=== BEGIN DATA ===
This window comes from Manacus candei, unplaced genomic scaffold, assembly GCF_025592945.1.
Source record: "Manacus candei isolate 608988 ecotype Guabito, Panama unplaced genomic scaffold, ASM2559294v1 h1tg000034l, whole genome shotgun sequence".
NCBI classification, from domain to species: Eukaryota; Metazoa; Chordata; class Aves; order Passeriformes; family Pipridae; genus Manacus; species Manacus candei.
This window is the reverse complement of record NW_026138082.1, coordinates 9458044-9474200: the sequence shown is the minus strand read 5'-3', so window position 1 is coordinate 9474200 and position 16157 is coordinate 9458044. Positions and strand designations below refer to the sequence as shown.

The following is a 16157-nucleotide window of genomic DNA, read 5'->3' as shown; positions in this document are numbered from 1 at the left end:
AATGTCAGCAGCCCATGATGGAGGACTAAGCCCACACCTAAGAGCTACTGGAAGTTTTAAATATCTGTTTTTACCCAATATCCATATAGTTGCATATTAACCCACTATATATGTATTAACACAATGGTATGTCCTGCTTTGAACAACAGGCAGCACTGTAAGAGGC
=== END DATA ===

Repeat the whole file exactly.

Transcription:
This window comes from Manacus candei, unplaced genomic scaffold, assembly GCF_025592945.1.
Source record: "Manacus candei isolate 608988 ecotype Guabito, Panama unplaced genomic scaffold, ASM2559294v1 h1tg000034l, whole genome shotgun sequence".
NCBI classification, from domain to species: Eukaryota; Metazoa; Chordata; class Aves; order Passeriformes; family Pipridae; genus Manacus; species Manacus candei.
This window is the reverse complement of record NW_026138082.1, coordinates 9458044-9474200: the sequence shown is the minus strand read 5'-3', so window position 1 is coordinate 9474200 and position 16157 is coordinate 9458044. Positions and strand designations below refer to the sequence as shown.

The following is a 16157-nucleotide window of genomic DNA, read 5'->3' as shown; positions in this document are numbered from 1 at the left end:
AATGTCAGCAGCCCATGATGGAGGACTAAGCCCACACCTAAGAGCTACTGGAAGTTTTAAATATCTGTTTTTACCCAATATCCATATAGTTGCATATTAACCCACTATATATGTATTAACACAATGGTATGTCCTGCTTTGAACAACAGGCAGCACTGTAAGAGGC